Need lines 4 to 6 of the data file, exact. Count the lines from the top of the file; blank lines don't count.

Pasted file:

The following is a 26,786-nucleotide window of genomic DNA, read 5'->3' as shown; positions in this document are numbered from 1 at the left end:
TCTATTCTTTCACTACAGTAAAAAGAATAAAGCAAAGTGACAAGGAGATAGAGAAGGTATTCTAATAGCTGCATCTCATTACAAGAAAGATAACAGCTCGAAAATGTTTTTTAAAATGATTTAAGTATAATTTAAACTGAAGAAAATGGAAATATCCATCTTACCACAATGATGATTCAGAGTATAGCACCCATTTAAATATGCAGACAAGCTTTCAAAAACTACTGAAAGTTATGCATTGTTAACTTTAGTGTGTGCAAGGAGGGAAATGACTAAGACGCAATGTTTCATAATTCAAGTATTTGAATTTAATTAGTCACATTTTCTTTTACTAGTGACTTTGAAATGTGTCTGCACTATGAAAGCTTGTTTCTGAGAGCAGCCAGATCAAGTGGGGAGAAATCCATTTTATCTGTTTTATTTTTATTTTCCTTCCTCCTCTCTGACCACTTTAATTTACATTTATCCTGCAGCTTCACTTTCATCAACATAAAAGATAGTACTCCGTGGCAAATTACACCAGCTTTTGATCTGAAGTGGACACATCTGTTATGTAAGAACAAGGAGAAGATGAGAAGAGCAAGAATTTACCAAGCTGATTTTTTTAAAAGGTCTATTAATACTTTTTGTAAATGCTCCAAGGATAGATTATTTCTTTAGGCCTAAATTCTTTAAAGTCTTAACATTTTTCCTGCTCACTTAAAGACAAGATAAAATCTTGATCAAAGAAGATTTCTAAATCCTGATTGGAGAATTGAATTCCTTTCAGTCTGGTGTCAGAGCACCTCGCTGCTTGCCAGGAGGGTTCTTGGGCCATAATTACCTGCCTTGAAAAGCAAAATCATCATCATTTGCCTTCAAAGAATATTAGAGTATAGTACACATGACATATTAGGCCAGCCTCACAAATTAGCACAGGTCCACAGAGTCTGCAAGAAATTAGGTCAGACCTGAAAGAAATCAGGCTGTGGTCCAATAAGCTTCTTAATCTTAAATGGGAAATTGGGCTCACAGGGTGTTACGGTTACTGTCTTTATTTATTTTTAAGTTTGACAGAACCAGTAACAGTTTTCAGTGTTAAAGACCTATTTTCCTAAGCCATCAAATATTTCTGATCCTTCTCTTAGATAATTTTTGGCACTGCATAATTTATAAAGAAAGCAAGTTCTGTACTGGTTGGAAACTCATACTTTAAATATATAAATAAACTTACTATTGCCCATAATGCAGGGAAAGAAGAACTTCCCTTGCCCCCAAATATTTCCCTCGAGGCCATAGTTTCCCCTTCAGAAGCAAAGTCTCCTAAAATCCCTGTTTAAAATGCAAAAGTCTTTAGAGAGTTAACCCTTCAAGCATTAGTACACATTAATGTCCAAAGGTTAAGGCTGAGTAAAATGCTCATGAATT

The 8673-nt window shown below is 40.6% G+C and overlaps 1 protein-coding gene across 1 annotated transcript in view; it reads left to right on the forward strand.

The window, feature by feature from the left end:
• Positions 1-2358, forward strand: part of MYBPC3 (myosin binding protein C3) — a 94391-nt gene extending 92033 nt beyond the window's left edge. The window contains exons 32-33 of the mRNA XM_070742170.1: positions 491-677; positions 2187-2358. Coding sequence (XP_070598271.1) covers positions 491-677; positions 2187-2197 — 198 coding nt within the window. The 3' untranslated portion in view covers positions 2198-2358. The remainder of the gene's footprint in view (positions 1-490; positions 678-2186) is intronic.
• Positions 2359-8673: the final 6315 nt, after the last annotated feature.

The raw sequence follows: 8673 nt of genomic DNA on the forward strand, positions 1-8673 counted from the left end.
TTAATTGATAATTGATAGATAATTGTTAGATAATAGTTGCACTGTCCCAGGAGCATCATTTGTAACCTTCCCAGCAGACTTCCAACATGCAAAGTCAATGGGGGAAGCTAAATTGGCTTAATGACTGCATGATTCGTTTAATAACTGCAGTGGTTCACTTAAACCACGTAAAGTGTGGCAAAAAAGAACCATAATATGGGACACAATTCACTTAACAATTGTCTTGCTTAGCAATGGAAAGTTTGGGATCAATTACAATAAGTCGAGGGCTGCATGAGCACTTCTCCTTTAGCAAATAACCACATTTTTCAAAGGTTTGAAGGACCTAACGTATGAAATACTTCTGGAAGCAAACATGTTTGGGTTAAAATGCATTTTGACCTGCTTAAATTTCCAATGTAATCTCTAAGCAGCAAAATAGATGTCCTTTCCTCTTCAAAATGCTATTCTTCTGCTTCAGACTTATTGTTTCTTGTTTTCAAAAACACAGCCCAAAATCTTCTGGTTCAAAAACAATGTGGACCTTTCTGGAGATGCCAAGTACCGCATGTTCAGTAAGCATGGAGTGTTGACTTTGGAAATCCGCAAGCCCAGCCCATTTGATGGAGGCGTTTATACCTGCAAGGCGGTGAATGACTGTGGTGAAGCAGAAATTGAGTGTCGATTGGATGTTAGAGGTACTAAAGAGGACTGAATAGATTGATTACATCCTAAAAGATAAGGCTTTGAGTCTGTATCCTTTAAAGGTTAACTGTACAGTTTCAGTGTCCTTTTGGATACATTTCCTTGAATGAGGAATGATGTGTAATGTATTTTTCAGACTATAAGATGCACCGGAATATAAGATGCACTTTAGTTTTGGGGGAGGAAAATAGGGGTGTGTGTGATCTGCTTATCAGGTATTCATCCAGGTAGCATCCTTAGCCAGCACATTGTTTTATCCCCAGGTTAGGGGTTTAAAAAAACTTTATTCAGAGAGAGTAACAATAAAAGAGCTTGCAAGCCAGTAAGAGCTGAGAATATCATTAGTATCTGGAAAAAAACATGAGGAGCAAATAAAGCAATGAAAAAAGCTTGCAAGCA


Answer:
The window, feature by feature from the left end:
• Positions 1-2358, forward strand: part of MYBPC3 (myosin binding protein C3) — a 94391-nt gene extending 92033 nt beyond the window's left edge. The window contains exons 32-33 of the mRNA XM_070742170.1: positions 491-677; positions 2187-2358. Coding sequence (XP_070598271.1) covers positions 491-677; positions 2187-2197 — 198 coding nt within the window. The 3' untranslated portion in view covers positions 2198-2358. The remainder of the gene's footprint in view (positions 1-490; positions 678-2186) is intronic.
• Positions 2359-8673: the final 6315 nt, after the last annotated feature.